Greece responded with legislative changes that extend the period of administrative detention to up to one year, and possibly 18 months. And, on July 12, the Greek authorities burned and bulldozed a long-standing campsite at Patras occupied by migrants, including many unaccompanied children, thus swelling the numbers being held in unacceptable conditions of detention.

If Greece does not put its own house in order, the European Union must hold it accountable. Other E.U. member states should suspend all returns of asylum seekers to Greece under the terms of the Dublin Convention and all E.U. institutions should demand that Greece immediately comply not only with Union asylum standards, but also with human rights norms that should long since have been considered inviolable among European states.

Bill Frelick is the refugee policy director at Human Rights Watch and the author of “Stuck in a Revolving Door: Iraqis and Other Asylum Seekers and Migrants at the Greece/Turkey Entrance to the European Union.”

And a critique of it from black cat – red cat

Greece’s Refugee Problem: that’s the wrong way to look at it

Through the internets and the twitters, I came across Bill Frelick’s op-ed at the New York Times, titled “Greece’s Refugee Problem“. The article is strikingly to the point, and I recommend to anyone reading it. As a Greek, I should add that under pressure from the rise of the far-right, the current conservative Greek government has been transforming Greece’s non-policy policy, which it inherited from the previous centrist (“socialist”) government, into an active anti-immigrant and anti-refugee policy.

From the previous non-functional system designed to ignore the problem, the new policies aim to actively block all paths for admission of people as refugees. At the same time, conditions for immigrants and refugees are deteriorating. The matter of the conditions in the “administrative detention centers”, may not even be the big issue here. There are tens if not hundreds of thousands more people that have entered the country illegally, who cram in newly emergent urban ghettos or are exploited viciously as dirt cheap labor in the countryside. These people are offered no means to integrate into society and social tensions build up to explosive levels. During the recent years Greece is becoming an increasingly violent society. And the government’s response is more repression and pressure, with conditions that are utter shame for people claiming to be heirs to a great civilization.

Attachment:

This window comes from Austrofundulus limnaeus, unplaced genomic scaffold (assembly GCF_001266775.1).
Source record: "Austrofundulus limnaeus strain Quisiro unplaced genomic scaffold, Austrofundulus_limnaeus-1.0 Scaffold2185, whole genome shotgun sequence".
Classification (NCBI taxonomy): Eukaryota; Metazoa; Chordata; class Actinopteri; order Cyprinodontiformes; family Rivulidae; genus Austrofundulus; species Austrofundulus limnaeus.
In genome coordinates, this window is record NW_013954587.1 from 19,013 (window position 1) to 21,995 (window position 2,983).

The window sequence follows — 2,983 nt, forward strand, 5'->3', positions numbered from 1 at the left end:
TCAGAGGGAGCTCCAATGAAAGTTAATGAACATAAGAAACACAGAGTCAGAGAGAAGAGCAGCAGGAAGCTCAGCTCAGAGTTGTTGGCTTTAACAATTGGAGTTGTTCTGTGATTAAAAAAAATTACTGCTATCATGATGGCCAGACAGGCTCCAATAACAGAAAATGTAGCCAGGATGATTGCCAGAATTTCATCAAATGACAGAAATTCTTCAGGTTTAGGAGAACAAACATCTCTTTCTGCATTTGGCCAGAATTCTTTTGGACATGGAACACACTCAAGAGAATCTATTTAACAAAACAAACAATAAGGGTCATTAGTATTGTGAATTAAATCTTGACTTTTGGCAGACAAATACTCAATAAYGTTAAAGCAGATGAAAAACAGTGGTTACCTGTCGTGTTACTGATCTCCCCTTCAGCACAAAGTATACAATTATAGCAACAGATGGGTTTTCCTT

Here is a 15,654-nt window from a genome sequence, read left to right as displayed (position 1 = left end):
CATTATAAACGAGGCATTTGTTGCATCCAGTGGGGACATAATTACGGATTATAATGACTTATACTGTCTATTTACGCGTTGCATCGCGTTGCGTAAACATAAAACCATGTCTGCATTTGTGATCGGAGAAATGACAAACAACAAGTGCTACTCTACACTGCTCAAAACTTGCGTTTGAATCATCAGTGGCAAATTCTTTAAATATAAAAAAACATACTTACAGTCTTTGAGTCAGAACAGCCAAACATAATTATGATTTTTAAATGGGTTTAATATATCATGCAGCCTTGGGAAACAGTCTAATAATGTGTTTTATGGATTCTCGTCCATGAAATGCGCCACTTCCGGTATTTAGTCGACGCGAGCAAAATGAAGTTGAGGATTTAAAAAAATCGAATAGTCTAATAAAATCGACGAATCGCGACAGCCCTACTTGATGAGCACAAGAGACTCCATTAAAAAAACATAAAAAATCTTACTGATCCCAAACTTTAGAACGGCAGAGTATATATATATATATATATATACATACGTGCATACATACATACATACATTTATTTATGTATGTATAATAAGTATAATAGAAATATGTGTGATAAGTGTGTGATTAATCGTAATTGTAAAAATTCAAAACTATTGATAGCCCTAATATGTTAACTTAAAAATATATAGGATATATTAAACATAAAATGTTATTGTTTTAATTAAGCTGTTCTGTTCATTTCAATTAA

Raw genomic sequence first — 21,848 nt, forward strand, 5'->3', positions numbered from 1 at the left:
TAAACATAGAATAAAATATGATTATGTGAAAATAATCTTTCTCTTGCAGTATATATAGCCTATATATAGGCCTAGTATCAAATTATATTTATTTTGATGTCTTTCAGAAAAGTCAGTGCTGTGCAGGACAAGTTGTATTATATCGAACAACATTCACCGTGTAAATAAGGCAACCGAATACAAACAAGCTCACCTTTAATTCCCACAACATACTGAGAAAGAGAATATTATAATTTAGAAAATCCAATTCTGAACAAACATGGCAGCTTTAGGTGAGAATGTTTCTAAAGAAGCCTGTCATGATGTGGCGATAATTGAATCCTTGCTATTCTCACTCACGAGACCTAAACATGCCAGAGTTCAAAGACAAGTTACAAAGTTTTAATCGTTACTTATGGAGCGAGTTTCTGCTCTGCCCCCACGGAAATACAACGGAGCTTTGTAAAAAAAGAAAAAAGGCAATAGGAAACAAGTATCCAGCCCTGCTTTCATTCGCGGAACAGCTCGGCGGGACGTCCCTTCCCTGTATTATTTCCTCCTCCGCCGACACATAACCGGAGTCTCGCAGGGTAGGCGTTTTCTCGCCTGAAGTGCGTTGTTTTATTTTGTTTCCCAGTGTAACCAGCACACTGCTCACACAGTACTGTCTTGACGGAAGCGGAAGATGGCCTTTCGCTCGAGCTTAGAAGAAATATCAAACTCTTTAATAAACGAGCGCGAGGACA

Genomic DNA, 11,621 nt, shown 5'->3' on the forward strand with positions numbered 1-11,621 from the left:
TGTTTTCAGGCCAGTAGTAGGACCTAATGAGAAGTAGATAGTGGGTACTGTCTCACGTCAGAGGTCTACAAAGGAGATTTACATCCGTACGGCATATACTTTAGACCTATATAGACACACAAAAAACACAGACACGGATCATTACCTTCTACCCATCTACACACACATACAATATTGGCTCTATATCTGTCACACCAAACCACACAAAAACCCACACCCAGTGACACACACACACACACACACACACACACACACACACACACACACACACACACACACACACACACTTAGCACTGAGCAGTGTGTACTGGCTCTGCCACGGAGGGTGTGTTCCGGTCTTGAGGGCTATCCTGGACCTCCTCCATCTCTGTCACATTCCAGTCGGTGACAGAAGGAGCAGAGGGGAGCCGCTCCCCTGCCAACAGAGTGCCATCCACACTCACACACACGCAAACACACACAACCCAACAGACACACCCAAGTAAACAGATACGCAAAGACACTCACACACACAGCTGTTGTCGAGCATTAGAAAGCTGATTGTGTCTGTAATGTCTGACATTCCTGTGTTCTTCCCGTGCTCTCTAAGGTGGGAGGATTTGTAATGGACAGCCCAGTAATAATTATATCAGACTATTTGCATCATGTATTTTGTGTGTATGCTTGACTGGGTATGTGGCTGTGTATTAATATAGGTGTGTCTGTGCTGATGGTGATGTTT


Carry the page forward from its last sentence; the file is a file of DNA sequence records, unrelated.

The NYT article correctly points out some of these points, although it focuses just on the asylum seekers. And Bill Frelick is absolutely correct in pointing out that Greece should be held accountable for what it inflicts on refugees. For too long have Greek authorities been abusing immigrants and refugees in preposterous ways, ignoring our own Greek Constitution that demands respect for human rights and human dignity and spitting in the face of anything we claim to be heirs to.

But Bill Frelick makes a grave mistake in singling out Greece. He completely overlooks the reasons why Greece has to face this problem. The Greek response to the refugee issue is definitely worthy of severe criticism, however refugees do not appear out of thin air. Mr Frellick is talking about the response to the symptoms, but fails to even mention the underlying condition. His example of an Afghan boy fleeing a pederast warlord is a very uncharacteristic example. Many more people have fled their countries due to the imperialist wars waged by the US and their allies. And even greater is the number of people fleeing their countries due to economic conditions imposed by the neo-colonial exploitation war waged by the EU, the US, China etc on third world countries. And sure, Greece is not innocent in any of these, too: it’s a well established member of the EU and NATO.

So yes Greece must be severely criticized. But severe criticism should also be directed towards those that uproot people from their countries in the first place. And if one looks beyond sentimentalist compassion into the true reasons of the problem, there can only be one  “j’ accuse”: capitalism. But the NYT wouldn’t publish anything about that, would it?